These economic sanctions, instead of bringing the Taliban to accept the conditions demanded by the United Nations Security Council and the Council of the European Union, have brought the country’s economy to its knees and has reinforced the hardliners with disastrous consequences for women and girls.
The European Union’s priorities in Afghanistan differ from those of the United States.
Today, the European Union must question its current strategy, which mirror the one of the United States.
The European Union and the United States have common objectives: women’s rights and the fight against terrorism. On the other hand, irregular migration and heroin production are Afghan problems, the consequences of which fall almost exclusively on Europe.
The current economic and humanitarian crisis is increasing irregular migration to the European Union, a phenomenon that had already begun well before 2021.
As for heroin use in the European Union, 90% is of Afghan origin, while it remains very marginal in the United States.
Finally, if the aim is to support women in Afghanistan, exacerbating poverty through economic sanctions is fundamentally counter-productive, because it is women who are their first victims.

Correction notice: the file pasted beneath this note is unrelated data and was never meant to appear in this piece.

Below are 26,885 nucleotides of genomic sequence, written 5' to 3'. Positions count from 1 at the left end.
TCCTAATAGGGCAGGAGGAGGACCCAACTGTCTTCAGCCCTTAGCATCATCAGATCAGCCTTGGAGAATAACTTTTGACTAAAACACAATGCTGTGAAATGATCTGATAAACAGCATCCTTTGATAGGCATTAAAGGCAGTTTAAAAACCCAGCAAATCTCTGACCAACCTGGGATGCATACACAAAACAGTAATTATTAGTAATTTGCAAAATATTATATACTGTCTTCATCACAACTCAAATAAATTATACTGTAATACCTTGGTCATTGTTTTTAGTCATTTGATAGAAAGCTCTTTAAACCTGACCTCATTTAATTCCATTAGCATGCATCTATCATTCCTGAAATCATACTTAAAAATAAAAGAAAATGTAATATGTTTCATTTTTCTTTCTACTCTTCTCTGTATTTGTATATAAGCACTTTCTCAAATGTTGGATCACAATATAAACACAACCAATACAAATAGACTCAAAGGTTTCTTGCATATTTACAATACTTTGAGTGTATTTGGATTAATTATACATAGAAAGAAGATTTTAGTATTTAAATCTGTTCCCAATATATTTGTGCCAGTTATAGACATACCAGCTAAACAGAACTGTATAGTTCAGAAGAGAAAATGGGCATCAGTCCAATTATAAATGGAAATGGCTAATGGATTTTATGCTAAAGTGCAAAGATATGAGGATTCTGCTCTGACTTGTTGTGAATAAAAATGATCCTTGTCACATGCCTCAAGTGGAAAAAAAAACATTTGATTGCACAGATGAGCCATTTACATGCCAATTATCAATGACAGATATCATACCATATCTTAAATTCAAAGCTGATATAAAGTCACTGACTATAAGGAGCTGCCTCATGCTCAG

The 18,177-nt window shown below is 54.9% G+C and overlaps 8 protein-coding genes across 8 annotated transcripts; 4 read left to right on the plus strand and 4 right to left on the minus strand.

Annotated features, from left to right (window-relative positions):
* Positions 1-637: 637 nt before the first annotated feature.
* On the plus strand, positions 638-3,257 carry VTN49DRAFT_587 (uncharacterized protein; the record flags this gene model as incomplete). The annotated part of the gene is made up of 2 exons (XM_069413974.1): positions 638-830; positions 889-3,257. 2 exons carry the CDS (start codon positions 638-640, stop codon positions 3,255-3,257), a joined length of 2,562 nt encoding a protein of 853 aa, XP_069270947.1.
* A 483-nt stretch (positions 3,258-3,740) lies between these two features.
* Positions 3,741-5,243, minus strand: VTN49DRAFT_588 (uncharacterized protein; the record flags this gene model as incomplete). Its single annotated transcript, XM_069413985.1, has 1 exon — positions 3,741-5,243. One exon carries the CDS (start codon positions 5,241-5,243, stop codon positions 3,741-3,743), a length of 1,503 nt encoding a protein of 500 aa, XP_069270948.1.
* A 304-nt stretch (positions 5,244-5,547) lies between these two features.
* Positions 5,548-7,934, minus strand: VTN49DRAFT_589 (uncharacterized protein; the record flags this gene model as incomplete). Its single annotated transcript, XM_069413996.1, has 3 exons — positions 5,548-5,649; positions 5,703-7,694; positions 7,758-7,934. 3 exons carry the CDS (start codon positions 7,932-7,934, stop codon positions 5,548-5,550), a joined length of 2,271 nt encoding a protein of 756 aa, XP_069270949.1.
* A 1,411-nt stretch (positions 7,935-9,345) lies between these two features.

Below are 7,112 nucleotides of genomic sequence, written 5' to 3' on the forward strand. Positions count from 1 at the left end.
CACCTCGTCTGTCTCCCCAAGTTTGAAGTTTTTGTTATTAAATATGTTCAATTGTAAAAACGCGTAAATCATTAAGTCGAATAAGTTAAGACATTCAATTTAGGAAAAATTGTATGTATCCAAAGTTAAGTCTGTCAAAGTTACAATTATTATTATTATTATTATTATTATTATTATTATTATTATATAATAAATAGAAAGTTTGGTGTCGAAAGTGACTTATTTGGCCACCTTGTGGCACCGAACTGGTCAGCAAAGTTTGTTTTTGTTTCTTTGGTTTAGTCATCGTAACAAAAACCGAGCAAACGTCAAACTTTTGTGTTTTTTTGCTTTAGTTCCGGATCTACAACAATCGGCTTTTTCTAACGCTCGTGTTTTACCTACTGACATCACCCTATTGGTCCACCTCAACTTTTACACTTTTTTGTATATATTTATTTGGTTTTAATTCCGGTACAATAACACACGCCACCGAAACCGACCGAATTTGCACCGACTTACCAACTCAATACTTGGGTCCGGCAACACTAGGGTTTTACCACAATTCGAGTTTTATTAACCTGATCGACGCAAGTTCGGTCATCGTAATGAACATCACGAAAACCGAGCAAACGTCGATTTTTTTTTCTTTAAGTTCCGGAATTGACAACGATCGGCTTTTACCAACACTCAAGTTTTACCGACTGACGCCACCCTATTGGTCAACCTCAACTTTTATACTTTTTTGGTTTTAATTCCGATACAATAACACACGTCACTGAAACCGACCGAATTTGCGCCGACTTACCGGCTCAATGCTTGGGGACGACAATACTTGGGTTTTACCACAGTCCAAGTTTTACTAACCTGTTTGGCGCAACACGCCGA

The European Union must reconcile its strategy and its priorities.
In the run-up to the 2024 presidential elections, the Biden administration is being forced to keep its current strategy : combining sanctions and humanitarian aid.
Europe does not have this constraint and must develop its own strategy.
The key word is to help the Afghan economy get back on its feet. Only a revival of the economy can overcome the current humanitarian crisis, and therefore limit the exodus to Europe.
The European Union and its member states must support recapitalising the Central Bank from the 2.1 billion dollars frozen in European banks. One option would be to transfer an initial limited amount to the Central Bank and check that this sum is actually used in accordance with the law (a proposal put forward by UAI and Unfreeze Afghanistan). If this initial test is successful, further tranches could be transferred using the same verification mechanism. The European Union has also funds, subject to similar control procedures, to strengthen the capacities of the Central Bank in the fight against money laundering and the financing of terrorism. Finally, the European Union can encourage financial transfers to and from Afghanistan in euros instead of dollars, which are subject to US sanctions.